Earlier this week, Denver police officers turned in their nightsticks. The day of the blackjack is over in the city of Denver. The rules have changed. According to the Denver Post, Police Chief Gerry Whitman said "the new policy puts into the rule book the common sense practices already used by officers in most cases".
The new policy that the Chief refers to is the result of the Denver Police Department implementing deadly force audit recommendations contained in the PARC 2008 study. In addition to substituting foldout batons for nightsticks, changes include: officers not being allowed to use a stun gun on anyone who could fall and hurt themselves or may be driving a car or holding a firearm, or the elderly and disabled; officers may not strike a person using a flashlight or handgun.
Several British police forces have recently switched over to telescoping batons(which don't fracture bones as readily as a nightstick). There were complaints of British police smashing the shins and knees of suspects with billy clubs. Officers were accused of using American-style police tactics.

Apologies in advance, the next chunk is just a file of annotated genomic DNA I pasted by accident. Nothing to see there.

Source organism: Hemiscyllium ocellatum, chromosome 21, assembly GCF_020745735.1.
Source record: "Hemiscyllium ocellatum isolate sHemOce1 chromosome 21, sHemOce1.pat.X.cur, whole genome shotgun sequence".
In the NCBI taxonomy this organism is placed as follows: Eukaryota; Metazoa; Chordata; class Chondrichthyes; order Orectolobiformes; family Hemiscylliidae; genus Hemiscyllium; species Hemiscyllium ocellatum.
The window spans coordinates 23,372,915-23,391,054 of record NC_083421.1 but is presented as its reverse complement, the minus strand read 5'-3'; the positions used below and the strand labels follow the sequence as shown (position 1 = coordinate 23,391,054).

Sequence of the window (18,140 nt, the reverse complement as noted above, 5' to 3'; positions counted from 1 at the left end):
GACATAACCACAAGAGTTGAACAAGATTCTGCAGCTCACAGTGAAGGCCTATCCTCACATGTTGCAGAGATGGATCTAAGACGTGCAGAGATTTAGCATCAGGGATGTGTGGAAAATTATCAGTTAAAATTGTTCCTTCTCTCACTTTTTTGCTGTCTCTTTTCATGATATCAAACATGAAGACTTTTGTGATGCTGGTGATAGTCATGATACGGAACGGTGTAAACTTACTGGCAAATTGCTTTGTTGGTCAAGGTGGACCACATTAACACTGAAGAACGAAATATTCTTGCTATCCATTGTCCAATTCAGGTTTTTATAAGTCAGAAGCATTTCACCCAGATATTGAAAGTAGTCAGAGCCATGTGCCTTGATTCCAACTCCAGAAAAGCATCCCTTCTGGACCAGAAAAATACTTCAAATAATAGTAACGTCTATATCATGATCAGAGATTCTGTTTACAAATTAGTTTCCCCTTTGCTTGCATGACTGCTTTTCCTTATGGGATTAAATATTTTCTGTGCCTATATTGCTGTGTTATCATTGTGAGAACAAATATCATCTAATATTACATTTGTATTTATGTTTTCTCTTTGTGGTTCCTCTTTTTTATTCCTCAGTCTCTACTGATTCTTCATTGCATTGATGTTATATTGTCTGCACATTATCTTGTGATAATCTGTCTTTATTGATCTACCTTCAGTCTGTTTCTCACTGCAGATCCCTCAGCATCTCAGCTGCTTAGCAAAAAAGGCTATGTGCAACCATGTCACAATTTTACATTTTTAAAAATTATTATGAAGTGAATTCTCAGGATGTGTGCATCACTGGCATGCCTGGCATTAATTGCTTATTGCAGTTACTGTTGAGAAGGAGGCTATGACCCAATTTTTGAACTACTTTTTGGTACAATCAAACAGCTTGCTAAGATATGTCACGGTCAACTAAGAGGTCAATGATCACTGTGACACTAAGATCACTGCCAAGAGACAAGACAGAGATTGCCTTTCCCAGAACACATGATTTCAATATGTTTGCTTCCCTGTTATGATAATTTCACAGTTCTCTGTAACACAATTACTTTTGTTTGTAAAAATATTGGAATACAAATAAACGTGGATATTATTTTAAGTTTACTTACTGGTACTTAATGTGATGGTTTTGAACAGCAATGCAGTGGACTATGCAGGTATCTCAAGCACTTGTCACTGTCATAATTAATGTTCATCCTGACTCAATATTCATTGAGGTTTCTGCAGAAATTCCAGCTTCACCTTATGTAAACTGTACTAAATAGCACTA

The Denver Police Department and Chief Whitman have apparently found some sound ideas in the PARC report and are implementing them. In 2009, the Denver police initiated 35 disciplinary actions against officers for conduct ranging from shootings to use of unnecessary force to drug and alcohol problems.
Not everyone sees the PARC 2008 audit as a good thing, though. Mike Mosco, president of the Denver Police Protective Association, said in the Denver Post, "The policies on which officers have been training for months solve problems that don't exist with the Police Department and could trip up officers in the future".